We started following the traditional wheel of the year many years ago after a rather harrowing Christmas season. The stress of it all made me question why I was actually doing it. We weren’t Christian after all and back then that seemed pretty black and white. We weren’t pagan either. We had no religious leanings.
I just ran across an article actually, stating that here in British Columbia, we are one of the least religious places in the whole world! Needless to say, almost all of our friends are secular.
So I decided then, that we could celebrate the Winter Solstice instead, because I could get behind celebrating snowboarding, sleigh-rides, icicles and general winter-y fun. Also upon further digging I found out that a lot of Christmas traditions were actually pre-Christian pagan traditions. The tree, the mistletoe, the yule log, the holly. I was so glad to be able to keep my beloved Christmas tree tradition (renamed Solstice Tree). We can talk more on this next winter? Suffice it to say, Halloween, Spring-time and Easter are the same.
We Germans to this day call April ostermonat, and ôstarmânoth is found as early as Eginhart (temp. Car. Mag.). The great Christian festival, which usually falls in April or the end of March, bears in the oldest of OHG remains the name ôstarâ … it is mostly found in the plural, because two days … were kept at Easter. This Ostarâ, like the [Anglo-Saxon] Eástre, must in heathen religion have denoted a higher being, whose worship was so firmly rooted, that the Christian teachers tolerated the name, and applied it to one of their own grandest anniversaries. ~Jacob Grimm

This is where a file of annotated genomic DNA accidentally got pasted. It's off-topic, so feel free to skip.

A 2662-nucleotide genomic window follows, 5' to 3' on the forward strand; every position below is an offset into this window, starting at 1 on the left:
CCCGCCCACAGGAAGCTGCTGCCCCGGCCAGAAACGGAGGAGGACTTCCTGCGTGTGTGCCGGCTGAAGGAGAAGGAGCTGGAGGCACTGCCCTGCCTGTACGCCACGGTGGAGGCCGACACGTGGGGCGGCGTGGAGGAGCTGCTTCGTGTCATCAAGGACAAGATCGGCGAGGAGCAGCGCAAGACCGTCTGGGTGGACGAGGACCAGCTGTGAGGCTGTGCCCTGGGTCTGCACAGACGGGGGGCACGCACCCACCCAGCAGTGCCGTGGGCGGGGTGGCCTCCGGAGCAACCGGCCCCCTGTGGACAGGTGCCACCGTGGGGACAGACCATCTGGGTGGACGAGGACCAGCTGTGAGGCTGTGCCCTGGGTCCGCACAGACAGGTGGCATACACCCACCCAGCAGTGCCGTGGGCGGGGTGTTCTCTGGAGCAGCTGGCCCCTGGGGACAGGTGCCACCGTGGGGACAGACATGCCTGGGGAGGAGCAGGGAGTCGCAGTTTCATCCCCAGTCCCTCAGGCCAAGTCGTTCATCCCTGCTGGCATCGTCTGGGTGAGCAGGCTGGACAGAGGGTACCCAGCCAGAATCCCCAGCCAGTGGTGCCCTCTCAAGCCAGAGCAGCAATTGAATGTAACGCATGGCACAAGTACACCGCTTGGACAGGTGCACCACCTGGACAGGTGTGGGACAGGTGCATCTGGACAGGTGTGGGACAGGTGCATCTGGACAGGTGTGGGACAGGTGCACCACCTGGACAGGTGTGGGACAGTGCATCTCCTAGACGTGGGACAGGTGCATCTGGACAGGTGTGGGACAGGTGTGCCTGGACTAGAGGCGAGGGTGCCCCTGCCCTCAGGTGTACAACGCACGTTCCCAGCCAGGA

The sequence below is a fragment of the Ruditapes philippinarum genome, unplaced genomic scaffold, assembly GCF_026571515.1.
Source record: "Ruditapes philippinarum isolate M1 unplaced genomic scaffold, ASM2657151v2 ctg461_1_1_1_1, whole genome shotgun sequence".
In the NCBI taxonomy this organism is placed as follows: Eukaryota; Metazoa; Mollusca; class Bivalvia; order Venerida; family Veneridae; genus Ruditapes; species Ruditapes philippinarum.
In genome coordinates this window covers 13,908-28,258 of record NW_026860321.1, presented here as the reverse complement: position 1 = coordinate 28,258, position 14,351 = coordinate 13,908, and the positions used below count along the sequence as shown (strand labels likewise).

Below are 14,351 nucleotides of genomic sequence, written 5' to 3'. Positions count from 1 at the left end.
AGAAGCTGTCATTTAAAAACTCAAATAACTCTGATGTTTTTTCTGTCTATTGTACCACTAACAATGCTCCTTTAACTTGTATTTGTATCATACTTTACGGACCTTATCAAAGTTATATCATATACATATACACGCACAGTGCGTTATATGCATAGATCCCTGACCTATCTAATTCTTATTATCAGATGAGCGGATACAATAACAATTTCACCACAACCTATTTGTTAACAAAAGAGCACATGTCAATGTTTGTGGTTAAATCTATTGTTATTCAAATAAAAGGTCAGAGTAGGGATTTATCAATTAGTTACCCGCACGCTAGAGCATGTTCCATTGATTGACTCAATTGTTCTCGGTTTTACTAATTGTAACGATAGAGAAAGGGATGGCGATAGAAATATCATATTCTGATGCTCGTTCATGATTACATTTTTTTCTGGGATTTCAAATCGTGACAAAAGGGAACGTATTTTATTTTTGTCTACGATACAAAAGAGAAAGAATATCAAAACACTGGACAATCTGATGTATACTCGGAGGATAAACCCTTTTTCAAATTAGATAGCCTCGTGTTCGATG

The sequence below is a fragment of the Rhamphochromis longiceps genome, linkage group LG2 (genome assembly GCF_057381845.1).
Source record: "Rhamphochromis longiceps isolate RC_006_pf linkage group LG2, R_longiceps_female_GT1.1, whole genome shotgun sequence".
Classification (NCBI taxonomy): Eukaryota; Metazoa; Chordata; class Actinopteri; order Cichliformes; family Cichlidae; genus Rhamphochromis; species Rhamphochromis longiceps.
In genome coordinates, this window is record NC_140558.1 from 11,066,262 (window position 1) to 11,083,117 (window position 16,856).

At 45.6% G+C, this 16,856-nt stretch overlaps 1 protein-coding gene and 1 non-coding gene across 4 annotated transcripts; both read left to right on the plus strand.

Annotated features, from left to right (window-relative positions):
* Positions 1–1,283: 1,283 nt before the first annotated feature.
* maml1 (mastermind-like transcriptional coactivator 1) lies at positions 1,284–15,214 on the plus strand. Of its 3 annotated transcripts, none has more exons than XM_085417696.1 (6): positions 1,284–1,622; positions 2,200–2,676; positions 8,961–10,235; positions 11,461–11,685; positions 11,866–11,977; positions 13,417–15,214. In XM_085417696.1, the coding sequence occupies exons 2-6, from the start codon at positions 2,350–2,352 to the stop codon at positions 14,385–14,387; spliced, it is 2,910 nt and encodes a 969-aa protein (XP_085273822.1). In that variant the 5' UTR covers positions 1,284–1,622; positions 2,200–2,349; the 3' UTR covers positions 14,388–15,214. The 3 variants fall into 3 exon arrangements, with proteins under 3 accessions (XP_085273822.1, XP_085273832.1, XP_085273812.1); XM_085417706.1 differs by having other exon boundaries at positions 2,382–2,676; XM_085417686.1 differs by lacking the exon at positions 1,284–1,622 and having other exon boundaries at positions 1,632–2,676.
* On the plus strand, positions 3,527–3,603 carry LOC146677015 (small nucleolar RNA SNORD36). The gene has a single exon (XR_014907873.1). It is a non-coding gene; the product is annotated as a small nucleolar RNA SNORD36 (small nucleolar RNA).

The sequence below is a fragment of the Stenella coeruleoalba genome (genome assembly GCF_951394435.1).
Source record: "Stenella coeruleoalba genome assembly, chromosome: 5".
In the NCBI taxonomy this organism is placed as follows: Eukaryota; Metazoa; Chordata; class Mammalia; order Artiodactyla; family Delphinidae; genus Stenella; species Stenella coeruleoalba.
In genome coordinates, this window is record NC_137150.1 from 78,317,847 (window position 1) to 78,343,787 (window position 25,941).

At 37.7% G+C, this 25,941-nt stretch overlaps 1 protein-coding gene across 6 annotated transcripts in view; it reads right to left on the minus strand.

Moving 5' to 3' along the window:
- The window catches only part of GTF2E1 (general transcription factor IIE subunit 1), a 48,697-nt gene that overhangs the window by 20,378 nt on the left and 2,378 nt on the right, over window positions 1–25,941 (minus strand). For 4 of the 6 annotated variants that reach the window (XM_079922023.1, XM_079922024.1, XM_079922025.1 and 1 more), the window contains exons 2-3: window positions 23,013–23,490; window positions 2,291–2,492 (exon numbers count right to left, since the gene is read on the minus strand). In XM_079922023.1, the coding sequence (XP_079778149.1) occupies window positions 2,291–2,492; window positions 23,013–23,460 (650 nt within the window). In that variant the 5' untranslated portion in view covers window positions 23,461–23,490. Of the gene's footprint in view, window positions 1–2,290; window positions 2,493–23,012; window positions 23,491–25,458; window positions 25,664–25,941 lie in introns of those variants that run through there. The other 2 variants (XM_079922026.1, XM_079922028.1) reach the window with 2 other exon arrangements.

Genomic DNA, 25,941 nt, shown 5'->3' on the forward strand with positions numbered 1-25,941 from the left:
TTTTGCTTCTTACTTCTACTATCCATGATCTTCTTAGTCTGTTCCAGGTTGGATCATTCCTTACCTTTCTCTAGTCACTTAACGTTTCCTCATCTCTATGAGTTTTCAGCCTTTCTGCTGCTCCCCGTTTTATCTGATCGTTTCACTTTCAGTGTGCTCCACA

Back in the day when the Christian empire was new-ish and they were trying to convert the pagan masses, they realized that simply outlawing their most loved celebrations around the wheel of the year and various gods and goddesses probably wouldn’t work. It was much more effective to sort of rewrite the holidays using Christian terminology, symbolism and Saints, thinking the people would come to accept the changes over time. With Easter in particular, we have not only the resurrection of Christ plopped next to the Spring Equinox, but Saint Patrick’s Day on the other side of it, just to assure your full distraction. That Time hey? What a ruffian, pulling the wool over our eyes.
Having our little boy however, put a new spin on things. If we don’t celebrate Christmas or Easter, do we toss aside Santa and the Easter Bunny? The thought was heartbreaking to me. Santa Clause was one of my guides when I was little, even when I figured out that he wasn’t ‘real’ like you and I are real. I could not possibly deprive my son of these enchanting and important figures of childhood.
So, we do a kind of cross-over, or what I call ‘seasonal celebrations’. In Spring we celebrate Ostara on the Equinox. We colour eggs and eat brunch together inspired by traditional foods – mainly eggs! We set up a Spring family altar space. I generally do my first round of Spring-cleaning in the week leading up to the day. I usually talk about the meaning of the day throughout our activities, so that Fox gets his ears around traditional stories and language. I love to read to him out of Starhawk’s book, Circle Round: Raising Children in Goddess Traditions. This book is one of my essentials, chalk full of stories, celebrations and ideas for ritual activities for the family to do together. I highly recommend checking it out.